Though the overarching system has no “government,” there is no anarchy. Though each creature is free to act on its own inclinations, the system is orderly because natural selection has worked over eons toward assuring that the net result of all the actions of the various life-forms will maintain the overall health of the system.
But the rapidly rising new life-form – civilized society – takes life into an unprecedented situation where there is no order awaiting it. In particular, there is no order to regulate how these societies will interact with each other.
Not only is there not any natural order, since the creature has extricated itself from that order. But neither can there be any order devised by the humans to encompass these new kinds of societies. Civilization inevitably emerges in a fragmented form, which means that there could be no way for the many components of the intersocietal system to collectively agree upon a regulatory order– and even less possibility of enforcing it.
And it would need to be enforced, because the range of possible behaviors available to these new life-forms is not limited to those consistent with the viability of the whole system.
That range of potential behaviors of the various societies is, indeed, quite vast because of 1) the plasticity of the cultural animal, combined with 2) the perpetually open-ended possibilities for cultural innovation. In that wide range of human and social possibilities, there will be some available ways of acting that could seriously damage the well-being of the whole over-arching system of civilized societies.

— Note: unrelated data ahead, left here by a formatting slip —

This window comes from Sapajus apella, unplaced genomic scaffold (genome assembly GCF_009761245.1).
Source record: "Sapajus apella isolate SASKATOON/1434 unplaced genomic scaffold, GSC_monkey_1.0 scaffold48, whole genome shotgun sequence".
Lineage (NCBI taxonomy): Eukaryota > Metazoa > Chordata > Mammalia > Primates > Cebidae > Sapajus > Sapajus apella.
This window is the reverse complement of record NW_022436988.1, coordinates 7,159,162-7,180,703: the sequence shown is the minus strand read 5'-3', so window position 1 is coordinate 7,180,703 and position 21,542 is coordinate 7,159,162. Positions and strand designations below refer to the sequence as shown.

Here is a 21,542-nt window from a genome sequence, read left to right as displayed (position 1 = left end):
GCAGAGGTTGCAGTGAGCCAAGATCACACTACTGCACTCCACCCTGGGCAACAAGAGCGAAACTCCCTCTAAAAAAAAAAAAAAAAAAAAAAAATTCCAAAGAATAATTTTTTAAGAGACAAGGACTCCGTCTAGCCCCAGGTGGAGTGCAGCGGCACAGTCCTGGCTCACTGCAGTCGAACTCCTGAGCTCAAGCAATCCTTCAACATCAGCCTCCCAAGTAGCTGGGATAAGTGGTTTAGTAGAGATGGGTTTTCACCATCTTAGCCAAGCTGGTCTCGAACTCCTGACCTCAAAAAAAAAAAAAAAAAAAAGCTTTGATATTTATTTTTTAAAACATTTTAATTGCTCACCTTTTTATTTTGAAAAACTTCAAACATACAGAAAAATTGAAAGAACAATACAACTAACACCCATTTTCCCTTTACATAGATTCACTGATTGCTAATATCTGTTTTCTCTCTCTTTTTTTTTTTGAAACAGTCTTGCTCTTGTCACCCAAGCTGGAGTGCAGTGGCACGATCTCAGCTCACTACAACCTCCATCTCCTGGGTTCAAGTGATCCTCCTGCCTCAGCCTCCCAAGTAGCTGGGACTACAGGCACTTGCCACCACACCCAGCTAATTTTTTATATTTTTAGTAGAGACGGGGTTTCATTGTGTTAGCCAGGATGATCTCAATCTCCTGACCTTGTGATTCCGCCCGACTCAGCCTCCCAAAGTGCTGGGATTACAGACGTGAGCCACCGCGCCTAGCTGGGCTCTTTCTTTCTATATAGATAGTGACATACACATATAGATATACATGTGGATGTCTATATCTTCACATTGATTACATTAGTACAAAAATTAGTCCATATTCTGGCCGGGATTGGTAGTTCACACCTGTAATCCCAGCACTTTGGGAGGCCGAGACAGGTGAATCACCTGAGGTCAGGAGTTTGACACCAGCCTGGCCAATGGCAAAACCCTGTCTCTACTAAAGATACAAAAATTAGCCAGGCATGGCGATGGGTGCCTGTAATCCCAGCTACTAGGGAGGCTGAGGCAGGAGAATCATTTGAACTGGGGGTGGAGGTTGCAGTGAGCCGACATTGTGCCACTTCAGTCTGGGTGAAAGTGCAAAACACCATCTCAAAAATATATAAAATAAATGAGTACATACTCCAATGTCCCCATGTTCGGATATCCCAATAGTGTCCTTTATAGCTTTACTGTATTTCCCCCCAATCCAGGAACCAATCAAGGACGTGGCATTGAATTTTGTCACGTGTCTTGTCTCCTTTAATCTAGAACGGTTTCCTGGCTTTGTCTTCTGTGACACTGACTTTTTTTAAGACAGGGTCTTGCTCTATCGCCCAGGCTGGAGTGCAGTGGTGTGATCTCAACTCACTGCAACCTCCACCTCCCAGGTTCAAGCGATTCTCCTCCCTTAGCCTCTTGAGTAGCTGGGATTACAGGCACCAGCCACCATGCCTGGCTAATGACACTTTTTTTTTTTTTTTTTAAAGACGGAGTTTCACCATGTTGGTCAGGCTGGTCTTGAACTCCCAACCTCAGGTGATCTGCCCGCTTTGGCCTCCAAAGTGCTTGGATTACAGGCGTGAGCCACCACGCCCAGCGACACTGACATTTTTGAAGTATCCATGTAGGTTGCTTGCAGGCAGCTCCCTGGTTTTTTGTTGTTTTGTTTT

So the situation into which this new kind of life-form emerges presents a new kind of disorder: Anarchy. Anarchy can be defined as a situation in which every actor (e.g. each society) can act in any way it chooses, without those choices being regulated by any life-serving order.
(Before civilization, each creature was “free” in the sense that none of its impulses are prohibited. But it was a freedom without choice, because each was contained within the confines of the nature shaped by biological evolution.)
So it is in an anarchic situation that civilized societies are compelled to interact. And interact they inevitably will:
- From the beginning, interaction was unavoidable because — in all six places around the world where civilization arose independently — the civilizing societies emerged in clusters. These civilizing societies were adjacent to one another. And, with each society having the capacity to grow – as they evolved over stretches of time through various stages of food production and political organization — they inevitably would interact with their neighbors.
- And so it remained throughout history, after all that consolidation that transpired through millennia of unregulated interaction, as various empires emerged in the ancient world, and ever since: the various “sovereign” civilized societies have had to contend with each other in that same unregulated system.
It was inevitable, therefore, that the emergence of civilization would plunge humankind into an intersocietal system where civilized societies were compelled to deal with each other under anarchic conditions, outside of any life-serving order.
Step 3: Anarchy means “A War of All Against All” Which Generates a Destructive Selective Process
Thomas Hobbes was right about Anarchy: it inevitably leads to a struggle for power, and generates a dynamic of “war of all against all.” And that captures the inevitable nature of the unregulated interactions among these new life-forms (civilized societies).